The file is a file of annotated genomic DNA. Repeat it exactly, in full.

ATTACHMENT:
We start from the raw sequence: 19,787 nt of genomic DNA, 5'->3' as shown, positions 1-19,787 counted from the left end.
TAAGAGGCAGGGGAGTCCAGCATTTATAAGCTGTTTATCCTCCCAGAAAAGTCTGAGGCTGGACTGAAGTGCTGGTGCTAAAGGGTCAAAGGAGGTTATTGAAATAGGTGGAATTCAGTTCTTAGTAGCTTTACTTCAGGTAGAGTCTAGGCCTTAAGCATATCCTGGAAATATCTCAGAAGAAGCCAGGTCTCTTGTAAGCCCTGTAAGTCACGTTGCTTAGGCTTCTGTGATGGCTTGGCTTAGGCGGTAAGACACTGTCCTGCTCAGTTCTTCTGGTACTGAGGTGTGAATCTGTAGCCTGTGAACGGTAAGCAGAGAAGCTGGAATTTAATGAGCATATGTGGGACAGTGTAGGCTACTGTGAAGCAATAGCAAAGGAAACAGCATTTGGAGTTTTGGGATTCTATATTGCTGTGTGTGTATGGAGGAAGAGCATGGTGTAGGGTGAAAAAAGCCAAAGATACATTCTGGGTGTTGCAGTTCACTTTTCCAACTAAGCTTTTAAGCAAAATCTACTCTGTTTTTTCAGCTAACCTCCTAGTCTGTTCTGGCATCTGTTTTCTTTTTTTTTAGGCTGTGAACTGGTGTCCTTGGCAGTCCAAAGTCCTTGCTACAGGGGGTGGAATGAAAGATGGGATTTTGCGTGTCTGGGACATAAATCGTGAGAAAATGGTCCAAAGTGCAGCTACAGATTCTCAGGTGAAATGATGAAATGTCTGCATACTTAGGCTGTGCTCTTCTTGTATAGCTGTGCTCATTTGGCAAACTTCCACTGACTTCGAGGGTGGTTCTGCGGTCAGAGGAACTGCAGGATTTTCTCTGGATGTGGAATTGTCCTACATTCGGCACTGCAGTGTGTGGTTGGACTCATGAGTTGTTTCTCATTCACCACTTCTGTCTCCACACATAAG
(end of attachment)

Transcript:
We start from the raw sequence: 19,787 nt of genomic DNA, 5'->3' as shown, positions 1-19,787 counted from the left end.
TAAGAGGCAGGGGAGTCCAGCATTTATAAGCTGTTTATCCTCCCAGAAAAGTCTGAGGCTGGACTGAAGTGCTGGTGCTAAAGGGTCAAAGGAGGTTATTGAAATAGGTGGAATTCAGTTCTTAGTAGCTTTACTTCAGGTAGAGTCTAGGCCTTAAGCATATCCTGGAAATATCTCAGAAGAAGCCAGGTCTCTTGTAAGCCCTGTAAGTCACGTTGCTTAGGCTTCTGTGATGGCTTGGCTTAGGCGGTAAGACACTGTCCTGCTCAGTTCTTCTGGTACTGAGGTGTGAATCTGTAGCCTGTGAACGGTAAGCAGAGAAGCTGGAATTTAATGAGCATATGTGGGACAGTGTAGGCTACTGTGAAGCAATAGCAAAGGAAACAGCATTTGGAGTTTTGGGATTCTATATTGCTGTGTGTGTATGGAGGAAGAGCATGGTGTAGGGTGAAAAAAGCCAAAGATACATTCTGGGTGTTGCAGTTCACTTTTCCAACTAAGCTTTTAAGCAAAATCTACTCTGTTTTTTCAGCTAACCTCCTAGTCTGTTCTGGCATCTGTTTTCTTTTTTTTTAGGCTGTGAACTGGTGTCCTTGGCAGTCCAAAGTCCTTGCTACAGGGGGTGGAATGAAAGATGGGATTTTGCGTGTCTGGGACATAAATCGTGAGAAAATGGTCCAAAGTGCAGCTACAGATTCTCAGGTGAAATGATGAAATGTCTGCATACTTAGGCTGTGCTCTTCTTGTATAGCTGTGCTCATTTGGCAAACTTCCACTGACTTCGAGGGTGGTTCTGCGGTCAGAGGAACTGCAGGATTTTCTCTGGATGTGGAATTGTCCTACATTCGGCACTGCAGTGTGTGGTTGGACTCATGAGTTGTTTCTCATTCACCACTTCTGTCTCCACACATAAG